The day I moved into our home in July 2000, with the furniture still being carried in, Pienkie arrived on the front lawn with a tray of tea. This was the beginning of a very special friendship. Pienkie was at least 20 years my senior but, no, she wasn't my "mother". She was a dear friend and companion during the years we'd both been lone women here in this street.
When I joined Grant on the mines in West Africa, Pienkie ensured my three dogs (at the time) enjoyed human contact. After parking her car in her garage, she'd come out to my motor gate where the dogs would be waiting at the gate; tongues lolling, tails wagging. Not fearing, she'd put her hand through the bars and fondle each head and speak to each one.
When at home, if I heard Pienkie on her back veranda, I'd stand on the little ledge on my side of our wall. I'd call her and we'd chat for an age. Sometimes she'd call me over for tea; other times, she'd have tea with me. She taught me to knit a pretty pattern for baby blankets.
Pienkie was involved in any and all family celebrations that we held. When my first grandchild, Eryn, was born, and I was babysitting her for the first time, I wheeled her over next door to introduce her to "Aunty" Pienkie. Not only did she share in our joy: years later, Shasa, our Rottweiler attacked the same granddaughter. Fortunately John grabbed his chain and pulled him off Eryn where he'd started to sink his teeth into her neck. John and Debbie calmed the poor little girl, screaming hysterically, while Grant and I stood by - stunned. They then took her to the doctor for treatment. Fortunately Eryn bears no external or (I believe) internal scarring from this horrific experience. Immediately afterwards, I loaded Shasa into the back of my pick-up, drove the 34 kms to my vet where he put the dog down. The next day, when the horror of what-could-have-happened-if had lessened slightly, and I was alone here at home, Pienkie came over and sat with me. She had known Shasa, petted him through the gate bars and was saddened with me that he'd reverted to nature like this.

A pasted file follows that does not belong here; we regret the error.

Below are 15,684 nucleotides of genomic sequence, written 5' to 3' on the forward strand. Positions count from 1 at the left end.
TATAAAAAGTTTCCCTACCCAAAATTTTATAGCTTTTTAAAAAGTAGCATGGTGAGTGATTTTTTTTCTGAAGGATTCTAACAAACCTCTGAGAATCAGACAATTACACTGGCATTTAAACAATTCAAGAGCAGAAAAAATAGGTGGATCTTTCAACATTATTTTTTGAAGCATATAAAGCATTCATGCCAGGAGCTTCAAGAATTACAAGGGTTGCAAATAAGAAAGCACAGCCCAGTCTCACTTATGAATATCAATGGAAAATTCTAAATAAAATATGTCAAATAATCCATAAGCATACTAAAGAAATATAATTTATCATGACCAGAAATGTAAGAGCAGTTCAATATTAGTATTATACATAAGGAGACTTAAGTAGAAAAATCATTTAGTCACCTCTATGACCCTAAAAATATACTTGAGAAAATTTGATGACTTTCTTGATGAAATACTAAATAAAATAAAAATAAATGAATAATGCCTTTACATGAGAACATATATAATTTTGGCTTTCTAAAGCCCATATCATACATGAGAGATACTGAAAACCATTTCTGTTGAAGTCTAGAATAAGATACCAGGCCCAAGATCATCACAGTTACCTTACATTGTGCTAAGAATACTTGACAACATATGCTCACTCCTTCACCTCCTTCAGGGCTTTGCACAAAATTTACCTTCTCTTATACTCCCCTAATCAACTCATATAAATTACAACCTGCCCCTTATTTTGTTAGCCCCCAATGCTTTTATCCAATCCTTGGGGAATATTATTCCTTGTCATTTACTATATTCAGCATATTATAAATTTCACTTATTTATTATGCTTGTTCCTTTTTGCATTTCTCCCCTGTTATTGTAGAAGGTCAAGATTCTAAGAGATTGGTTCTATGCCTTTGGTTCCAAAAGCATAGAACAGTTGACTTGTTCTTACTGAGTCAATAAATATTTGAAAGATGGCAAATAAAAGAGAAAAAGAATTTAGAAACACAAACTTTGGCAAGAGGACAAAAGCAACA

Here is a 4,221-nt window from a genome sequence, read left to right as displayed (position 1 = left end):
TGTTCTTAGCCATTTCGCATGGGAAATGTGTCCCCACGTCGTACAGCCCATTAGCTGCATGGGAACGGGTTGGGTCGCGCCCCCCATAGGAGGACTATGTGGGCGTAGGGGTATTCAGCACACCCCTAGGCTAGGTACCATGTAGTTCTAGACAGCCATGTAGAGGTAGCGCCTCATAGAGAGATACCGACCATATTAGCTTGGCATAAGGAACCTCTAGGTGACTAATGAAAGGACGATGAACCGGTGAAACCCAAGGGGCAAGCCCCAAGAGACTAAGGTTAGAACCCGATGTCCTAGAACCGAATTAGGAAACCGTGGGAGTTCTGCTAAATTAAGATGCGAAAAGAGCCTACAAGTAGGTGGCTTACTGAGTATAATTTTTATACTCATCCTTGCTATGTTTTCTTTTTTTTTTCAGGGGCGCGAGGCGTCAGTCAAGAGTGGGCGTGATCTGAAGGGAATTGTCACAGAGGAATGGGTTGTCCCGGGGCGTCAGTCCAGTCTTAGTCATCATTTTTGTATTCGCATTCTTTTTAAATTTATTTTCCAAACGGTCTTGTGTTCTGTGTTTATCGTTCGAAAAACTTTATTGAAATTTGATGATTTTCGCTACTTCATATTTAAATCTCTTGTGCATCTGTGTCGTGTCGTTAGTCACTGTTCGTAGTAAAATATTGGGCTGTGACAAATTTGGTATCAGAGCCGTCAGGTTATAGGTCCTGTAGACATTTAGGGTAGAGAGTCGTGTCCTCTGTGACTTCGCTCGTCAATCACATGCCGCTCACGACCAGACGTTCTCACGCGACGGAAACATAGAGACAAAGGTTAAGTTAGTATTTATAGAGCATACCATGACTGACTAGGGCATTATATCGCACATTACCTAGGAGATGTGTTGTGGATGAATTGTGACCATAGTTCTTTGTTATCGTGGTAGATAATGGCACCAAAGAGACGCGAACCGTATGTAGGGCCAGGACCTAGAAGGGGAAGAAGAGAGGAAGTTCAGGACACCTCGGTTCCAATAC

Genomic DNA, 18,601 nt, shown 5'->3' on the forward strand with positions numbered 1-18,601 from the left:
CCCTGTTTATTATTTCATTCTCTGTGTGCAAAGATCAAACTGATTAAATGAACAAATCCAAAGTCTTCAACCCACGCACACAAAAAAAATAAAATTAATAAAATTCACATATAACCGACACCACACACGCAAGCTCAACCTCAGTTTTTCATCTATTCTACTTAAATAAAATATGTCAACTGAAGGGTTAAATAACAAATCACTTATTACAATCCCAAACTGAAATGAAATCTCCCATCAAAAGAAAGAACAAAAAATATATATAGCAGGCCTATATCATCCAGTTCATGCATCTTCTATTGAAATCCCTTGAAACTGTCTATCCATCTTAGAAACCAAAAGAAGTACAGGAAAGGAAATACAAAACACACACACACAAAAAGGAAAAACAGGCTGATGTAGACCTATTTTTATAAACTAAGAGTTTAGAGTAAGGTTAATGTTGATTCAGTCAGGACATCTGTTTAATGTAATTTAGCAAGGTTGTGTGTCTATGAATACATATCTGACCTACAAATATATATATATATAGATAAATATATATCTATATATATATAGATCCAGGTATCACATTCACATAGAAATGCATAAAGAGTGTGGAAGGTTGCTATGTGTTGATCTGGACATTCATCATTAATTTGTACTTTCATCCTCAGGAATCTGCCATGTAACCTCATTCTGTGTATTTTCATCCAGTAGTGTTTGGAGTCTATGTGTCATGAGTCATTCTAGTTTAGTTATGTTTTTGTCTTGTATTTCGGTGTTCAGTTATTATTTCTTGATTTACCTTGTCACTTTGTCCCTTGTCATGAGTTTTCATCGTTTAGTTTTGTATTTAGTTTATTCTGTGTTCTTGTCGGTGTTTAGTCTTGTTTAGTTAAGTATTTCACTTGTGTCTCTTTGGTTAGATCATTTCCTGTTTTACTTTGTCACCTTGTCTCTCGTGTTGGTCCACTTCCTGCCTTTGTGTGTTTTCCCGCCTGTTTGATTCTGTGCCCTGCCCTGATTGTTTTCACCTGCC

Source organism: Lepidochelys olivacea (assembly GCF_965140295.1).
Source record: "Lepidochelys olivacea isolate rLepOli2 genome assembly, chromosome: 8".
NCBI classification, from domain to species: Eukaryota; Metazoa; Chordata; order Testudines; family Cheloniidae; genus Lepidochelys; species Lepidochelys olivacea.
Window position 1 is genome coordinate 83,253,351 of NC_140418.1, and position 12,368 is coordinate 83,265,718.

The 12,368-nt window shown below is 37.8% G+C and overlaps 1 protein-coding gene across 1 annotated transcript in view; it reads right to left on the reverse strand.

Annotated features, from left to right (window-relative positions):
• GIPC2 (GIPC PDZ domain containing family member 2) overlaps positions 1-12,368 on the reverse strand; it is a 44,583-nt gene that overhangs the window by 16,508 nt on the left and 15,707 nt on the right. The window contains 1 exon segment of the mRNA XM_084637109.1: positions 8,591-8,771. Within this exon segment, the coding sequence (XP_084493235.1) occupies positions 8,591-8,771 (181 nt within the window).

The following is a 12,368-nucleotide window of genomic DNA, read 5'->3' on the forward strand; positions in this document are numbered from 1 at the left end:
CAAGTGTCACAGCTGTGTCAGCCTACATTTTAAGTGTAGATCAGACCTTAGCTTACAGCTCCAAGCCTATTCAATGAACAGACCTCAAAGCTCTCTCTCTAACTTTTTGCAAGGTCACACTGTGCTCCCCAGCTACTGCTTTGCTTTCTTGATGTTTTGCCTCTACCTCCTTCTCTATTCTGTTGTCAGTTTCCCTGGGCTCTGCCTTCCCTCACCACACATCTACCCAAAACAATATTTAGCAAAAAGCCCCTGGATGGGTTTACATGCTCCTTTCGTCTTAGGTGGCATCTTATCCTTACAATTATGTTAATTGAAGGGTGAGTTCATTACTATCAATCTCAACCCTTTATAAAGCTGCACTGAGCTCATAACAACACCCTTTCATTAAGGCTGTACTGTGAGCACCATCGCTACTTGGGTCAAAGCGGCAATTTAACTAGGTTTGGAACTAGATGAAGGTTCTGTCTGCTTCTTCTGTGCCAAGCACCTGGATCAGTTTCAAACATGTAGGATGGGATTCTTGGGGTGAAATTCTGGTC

In 2014, it was obvious to Pienkie's family that she couldn't live alone any longer. Although still bright of mind, she became physically frail over the months. For days she'd forget to eat the meals her DIL had prepared and frozen for her. She'd forget to take her daily blood pressure tablet and then take several at once. The crisis came one Sunday when they noticed she wasn't in church. They came up her to her home and found her - dressed for church - lying on floor in her bedroom. She'd fallen earlier and had been unable to get up on her own.
Her family moved her to the old-age section of the retirement center. Here, she and MIL Pam were neighbors. As her room was first, we'd always stop off and greet Pienkie and have a chat. More often than not, Pienkie would have one or more visitor; her elderly friends from town- some still living independently - others now living in the center.
This Friday past, just after the doctor's weekly visit, Pienkie was at her kitchenette making a cup of tea. She turned too suddenly and fell. She pressed the panic button hanging around her neck and within minutes the doctor and staff were at her side. Her hip was broken.
An hour later she was on her way to the city in an ambulance. Her daughter from a neighboring town, and son and daughter-in-law who are local farmers, were at the hospital to meet her.
She underwent surgery to reset the hip. On Saturday when I asked MIL what she knew of Pienkie's well-being, she said she'd heard she was in ICU.
On Saturday afternoon, MIL Pam phoned me to say the sister had come to her room and told her Pienkie had just passed away.
Grant and I were shocked and saddened. I sent Angus and Amanda a text and within minutes they were at the wall, feeling the loss with us. (They rent Pienkie's house)
Yesterday her daughter, Susan (she's named after her mother, who's real name is Susan) popped in to see me. After we'd hugged and cried together over this dear lady, she said she'd heard I had recent photos of her mum. If they were suitable, they'd like to use them for the funeral notice.
In October I took photos at the dance held by the MGO (section for the aged in the retirement center). I've sent them to the granddaughter to see if she could use them.
Pienkie having a laugh at something Rina (off photos) had said to her!
The same photo cropped
Rina posing with Pienkie. Several other oldies look on - MIL Pam in the bottom right corner
The epitome of a grand old Afrikaans lady
REST IN PEACE, DEAREST PIENKIE
RUS IN VREDE, LIEFSTE PIENKIE
I'm linking my post to Our World Tuesday here